English comedy actor Reg Varney was the first person to use the world's first cash machine. It was set up at the Barclays branch in Enfield and Varney, who was living in the North London town at the time, was invited to be photographed as the first person to use it.
The actual machine itself was a scanning machine which scanned a marked card issued by a bank clerk which was to be used at the machine for an after hours withdrawal.
I'd never noticed how Germanic the Barclay's logo is/was until seeing it now in black and white. Perhaps the cyan blue its usually seen in softens the symbolism. I have no idea why their logo would use such Germanic or east European symbolism, i can't find anything in the companies history that would point it in that direction.
Though...soft blues are noticeably common in financial institution branding. Peculiarly so, even.
In fairness, that must be an old logo. The current Barclays logo is a lot softer with less wing detail making it look less intimidating.
The eagle is a symbol in many European cultures, not just Germanic. Most notably in Poland (white headed eagle is the coat of arms), Romania (gold headed eagle is the coat of arms), Montenegro (gold double-headed eagle is the coat of arms), Russia (gold double-headed eagle is the coat of arms), Kazakhstan (gold eagle is featured on the flag) and Albania (black double-headed eagle is the flag).
It comes from historically being a Roman symbol, which itself was adapted from eagles representing Zeus in ancient Greek heraldry. But because the Holy Roman Empire became such a German-centric polity I suppose it's hard to ignore the Germanic association but it's really common in a lot of places, not just Germany and Austria.
Sure. I just wondered how the symbol fitted in with an English bank with seemingly no connection to anything else that uses the spread eagle as a symbol. The eagle isn't a common bird in most of Britain, and probably wasn't back in the mid-1700's when the bank was founded. It doesn't hold any kind of symbolism here and i can see no connection between it and the bank's mostly Quaker roots. Abstract company logos might be common place now, but assuming the logo dates bank a while i'd imagine it has some sort of meaningful reference.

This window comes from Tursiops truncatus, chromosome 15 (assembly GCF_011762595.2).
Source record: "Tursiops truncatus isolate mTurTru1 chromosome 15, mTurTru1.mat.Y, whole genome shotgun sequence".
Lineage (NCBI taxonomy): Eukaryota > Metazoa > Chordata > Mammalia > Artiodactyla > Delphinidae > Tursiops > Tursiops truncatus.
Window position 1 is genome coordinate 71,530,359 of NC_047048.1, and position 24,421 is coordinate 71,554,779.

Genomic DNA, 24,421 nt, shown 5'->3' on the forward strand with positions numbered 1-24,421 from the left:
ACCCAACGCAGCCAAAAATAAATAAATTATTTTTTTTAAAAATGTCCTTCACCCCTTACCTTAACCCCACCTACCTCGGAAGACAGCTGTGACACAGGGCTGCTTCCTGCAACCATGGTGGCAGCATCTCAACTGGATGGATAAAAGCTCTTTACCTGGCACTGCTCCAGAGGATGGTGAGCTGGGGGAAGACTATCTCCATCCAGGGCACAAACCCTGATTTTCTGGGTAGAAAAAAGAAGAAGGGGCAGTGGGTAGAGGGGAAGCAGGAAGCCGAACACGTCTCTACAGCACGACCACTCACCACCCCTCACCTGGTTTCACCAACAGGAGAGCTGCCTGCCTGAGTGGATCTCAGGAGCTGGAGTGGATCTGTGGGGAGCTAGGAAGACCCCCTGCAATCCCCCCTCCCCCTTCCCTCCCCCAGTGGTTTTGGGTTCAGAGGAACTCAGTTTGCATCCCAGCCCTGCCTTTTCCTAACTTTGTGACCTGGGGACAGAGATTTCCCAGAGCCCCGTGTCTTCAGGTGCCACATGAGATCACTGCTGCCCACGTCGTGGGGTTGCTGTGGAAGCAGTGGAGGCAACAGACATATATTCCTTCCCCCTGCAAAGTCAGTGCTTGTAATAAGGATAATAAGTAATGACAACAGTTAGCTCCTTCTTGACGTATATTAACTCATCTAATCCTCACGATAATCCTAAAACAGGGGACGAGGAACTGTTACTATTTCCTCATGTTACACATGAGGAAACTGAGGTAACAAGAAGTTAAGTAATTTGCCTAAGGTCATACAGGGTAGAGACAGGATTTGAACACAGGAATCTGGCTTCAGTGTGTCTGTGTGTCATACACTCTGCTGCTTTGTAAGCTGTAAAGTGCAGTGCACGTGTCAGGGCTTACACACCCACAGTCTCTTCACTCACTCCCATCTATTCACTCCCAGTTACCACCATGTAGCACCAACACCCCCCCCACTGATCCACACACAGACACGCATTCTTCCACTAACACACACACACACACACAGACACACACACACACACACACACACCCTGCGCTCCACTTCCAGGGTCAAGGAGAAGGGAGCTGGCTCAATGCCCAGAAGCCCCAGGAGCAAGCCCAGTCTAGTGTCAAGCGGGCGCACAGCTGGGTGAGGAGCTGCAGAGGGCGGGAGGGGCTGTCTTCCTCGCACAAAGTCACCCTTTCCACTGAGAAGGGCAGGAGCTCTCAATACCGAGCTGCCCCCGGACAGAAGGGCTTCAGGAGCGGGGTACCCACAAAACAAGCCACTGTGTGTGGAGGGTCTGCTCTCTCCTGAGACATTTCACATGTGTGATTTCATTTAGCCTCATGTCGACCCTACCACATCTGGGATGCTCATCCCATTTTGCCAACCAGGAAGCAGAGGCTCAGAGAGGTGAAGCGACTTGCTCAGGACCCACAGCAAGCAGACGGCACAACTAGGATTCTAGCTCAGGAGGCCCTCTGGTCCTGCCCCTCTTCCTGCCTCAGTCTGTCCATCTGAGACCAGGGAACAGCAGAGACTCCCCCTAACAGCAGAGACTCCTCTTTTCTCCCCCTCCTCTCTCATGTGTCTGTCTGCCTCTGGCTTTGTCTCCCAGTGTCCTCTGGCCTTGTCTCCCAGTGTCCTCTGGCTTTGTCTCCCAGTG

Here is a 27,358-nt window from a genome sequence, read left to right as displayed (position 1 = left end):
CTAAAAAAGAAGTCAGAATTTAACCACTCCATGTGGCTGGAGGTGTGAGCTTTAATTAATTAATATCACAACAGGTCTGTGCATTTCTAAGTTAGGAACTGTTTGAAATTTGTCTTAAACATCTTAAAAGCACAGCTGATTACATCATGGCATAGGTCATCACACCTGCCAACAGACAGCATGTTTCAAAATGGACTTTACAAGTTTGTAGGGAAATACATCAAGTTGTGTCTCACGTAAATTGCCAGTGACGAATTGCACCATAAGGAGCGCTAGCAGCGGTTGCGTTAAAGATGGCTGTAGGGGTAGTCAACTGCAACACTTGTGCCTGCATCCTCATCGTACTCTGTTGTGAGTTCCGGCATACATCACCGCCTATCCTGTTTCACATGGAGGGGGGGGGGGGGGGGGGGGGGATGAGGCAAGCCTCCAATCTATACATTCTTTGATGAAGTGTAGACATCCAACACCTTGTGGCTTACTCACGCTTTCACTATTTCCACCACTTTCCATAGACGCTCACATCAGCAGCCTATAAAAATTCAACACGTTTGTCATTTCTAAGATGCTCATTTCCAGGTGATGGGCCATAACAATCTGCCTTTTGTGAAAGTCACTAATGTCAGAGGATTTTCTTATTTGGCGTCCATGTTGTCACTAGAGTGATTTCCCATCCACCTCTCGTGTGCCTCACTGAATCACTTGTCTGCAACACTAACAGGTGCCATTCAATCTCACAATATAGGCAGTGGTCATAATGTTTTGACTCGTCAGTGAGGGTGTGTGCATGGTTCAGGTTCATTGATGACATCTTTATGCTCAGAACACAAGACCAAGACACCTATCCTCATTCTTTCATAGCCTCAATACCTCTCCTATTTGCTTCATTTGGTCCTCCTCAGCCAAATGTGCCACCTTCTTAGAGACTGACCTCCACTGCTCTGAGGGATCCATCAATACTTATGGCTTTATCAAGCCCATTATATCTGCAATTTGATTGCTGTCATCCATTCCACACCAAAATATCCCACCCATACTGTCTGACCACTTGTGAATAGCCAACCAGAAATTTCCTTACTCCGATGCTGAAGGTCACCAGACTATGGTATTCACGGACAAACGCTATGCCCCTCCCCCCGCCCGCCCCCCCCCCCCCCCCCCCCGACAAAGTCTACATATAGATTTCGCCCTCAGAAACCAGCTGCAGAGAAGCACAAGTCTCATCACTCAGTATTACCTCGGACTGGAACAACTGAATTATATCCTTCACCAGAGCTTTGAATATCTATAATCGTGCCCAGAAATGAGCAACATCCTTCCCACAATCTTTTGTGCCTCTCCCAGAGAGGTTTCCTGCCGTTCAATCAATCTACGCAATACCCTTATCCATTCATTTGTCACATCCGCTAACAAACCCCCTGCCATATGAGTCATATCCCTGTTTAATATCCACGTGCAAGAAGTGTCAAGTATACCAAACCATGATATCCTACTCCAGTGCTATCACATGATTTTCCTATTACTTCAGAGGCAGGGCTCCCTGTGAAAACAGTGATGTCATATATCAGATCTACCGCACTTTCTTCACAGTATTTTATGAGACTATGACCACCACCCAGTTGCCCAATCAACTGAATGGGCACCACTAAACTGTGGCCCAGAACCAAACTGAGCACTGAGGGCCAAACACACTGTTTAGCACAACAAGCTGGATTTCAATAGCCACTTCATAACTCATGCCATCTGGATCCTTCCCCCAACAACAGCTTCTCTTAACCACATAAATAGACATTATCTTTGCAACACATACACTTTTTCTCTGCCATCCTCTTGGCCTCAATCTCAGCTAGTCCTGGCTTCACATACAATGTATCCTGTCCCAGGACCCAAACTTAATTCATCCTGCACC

An Afrika Korps Soldier. I gotta say the Afrika Korps soldiers uniforms are my favourites of World War 2.
Indeed. Who wouldn't want a full-length double-breasted wool coat in a desert environment
And some goggles
You can criticize the Nazis for a lot of things, but their dress sense isn't one of them. They sure knew how to accessorize.
Going to War with style
To continue with the thread. Ottoman Muslim refugees from the Balkans in the Dolmabahce Mosque this was before World War 1.
I guess refugee crisises are nothing new but bascially created due to the consequences of wars.
This archived post from Barclays themselves seems to suggest that it has been their logo ever since 1728 at the earliest and that due to illiteracy, a pictorial sign was more useful than a named sign; the building they moved into in that year had an eagle sign so they left it.
Although this Torygraph article likes to talk about how the old logo with the more detailed eagle was dropped in favour of the minimalist one used now due to its "Nazi connotations" even though this is plainly bollocks given the countries I listed also using it as a symbol.
Hugo Boss had an eye for detail.
The Saturn IB rocket propelling astronauts for the first piloted Apollo mission, Apollo 7, 50 years ago today.
Italian soldier with a 12.7 mm Breda SAFAT machine gun near lake Maggiore (a lake we know from GT Sport).
North Italy, 1944.
Vladimir Putin, the deputy mayor of Saint-Petersburg at the time, viewing a Honda NSX on a car show, 1993.